Thread: systema-spetznaz connection?
12/21/2006 7:13pm, #31"On August 31, 2006 an official reception in the honour of the Special Forces members was held in Saint George lounge in the Kremlin. Mikhail Vasilievich Ryabko was invited by Vladimir Putin for the reception and was conferred with medal Spetsnaz of Russia" which is one of the forms of public acknowledgment with respect to the efforts of armed forces personnel".
He is genuine, well respected and is a high ranking officer (Colonel/General) in the Russian Military. Travelled to Moscow on a number of occassions and have observed this at first hand.
A good resource to read is "Spetsnaz: the Inside Story of the Soviet Special Forces" by Viktor Suvorov (a psudonym). Published 1987 by WW Norton. It is out of print, but here is a link to an e-version of the book. http://download.yousendit.com/9287D5470D3332AF The text was written by a defector, no mention of systema...only sambo, boxing, karate, and the like.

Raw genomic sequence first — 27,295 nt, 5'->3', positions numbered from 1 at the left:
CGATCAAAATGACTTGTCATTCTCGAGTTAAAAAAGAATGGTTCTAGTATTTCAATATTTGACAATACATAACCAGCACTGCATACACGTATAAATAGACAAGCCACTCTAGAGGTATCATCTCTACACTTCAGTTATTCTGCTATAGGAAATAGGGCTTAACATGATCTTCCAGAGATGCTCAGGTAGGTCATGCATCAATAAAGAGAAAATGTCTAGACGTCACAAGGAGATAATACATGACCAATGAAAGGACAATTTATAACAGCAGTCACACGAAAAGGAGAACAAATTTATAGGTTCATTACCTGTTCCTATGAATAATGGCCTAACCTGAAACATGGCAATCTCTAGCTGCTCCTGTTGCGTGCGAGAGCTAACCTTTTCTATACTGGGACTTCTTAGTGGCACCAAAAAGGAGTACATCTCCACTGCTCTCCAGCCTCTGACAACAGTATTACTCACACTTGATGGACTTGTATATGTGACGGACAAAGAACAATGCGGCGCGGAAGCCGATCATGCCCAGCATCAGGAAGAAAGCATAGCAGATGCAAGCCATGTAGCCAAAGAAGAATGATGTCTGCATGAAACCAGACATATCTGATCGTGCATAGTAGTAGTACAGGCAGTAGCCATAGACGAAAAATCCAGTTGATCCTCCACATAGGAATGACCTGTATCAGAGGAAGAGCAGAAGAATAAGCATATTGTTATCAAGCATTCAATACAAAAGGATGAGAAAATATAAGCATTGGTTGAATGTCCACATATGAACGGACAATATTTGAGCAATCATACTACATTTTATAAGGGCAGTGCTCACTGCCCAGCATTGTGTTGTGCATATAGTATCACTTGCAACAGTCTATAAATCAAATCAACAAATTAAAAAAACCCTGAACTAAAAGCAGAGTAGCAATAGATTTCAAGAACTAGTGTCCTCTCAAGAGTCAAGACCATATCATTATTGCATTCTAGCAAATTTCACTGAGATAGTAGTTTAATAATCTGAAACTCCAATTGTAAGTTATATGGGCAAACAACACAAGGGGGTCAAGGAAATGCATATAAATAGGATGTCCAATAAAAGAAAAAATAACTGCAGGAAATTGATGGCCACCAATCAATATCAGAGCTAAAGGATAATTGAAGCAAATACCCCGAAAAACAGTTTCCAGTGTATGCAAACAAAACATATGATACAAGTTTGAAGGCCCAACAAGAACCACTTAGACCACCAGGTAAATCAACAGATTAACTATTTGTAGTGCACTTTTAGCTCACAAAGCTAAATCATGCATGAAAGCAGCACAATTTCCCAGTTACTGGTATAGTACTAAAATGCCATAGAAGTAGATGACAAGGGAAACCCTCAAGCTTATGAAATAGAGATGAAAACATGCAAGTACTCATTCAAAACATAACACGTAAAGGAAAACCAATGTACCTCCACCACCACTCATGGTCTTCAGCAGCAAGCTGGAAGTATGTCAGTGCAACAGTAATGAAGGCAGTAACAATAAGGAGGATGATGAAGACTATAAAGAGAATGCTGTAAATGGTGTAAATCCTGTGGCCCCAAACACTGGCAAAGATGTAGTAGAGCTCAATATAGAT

Understand that I am not saying systema is not prcaticed, or not valuable. I have cross trained it a bit myself however, it is far from protocol, or even priority of training in Spetsnaz to my knowledge. I feel, as do many, that systema and it's history, as most people know it today in North America is a product of very successful mass marketing and mythology perpetuated by Vasiliev and Ryabko to target a particular type of student - many of whom have a "weekend warrior" mentality. I have spoken and trained with high level systema guys from Vasiliev's camp who will corroborate this and have mentioned that Vasiliev has even commented on this himself. But, it would not be ethical to name them here. If anyone is in the inner circle of systema, they should admit to this - though it might lead to some problems for them.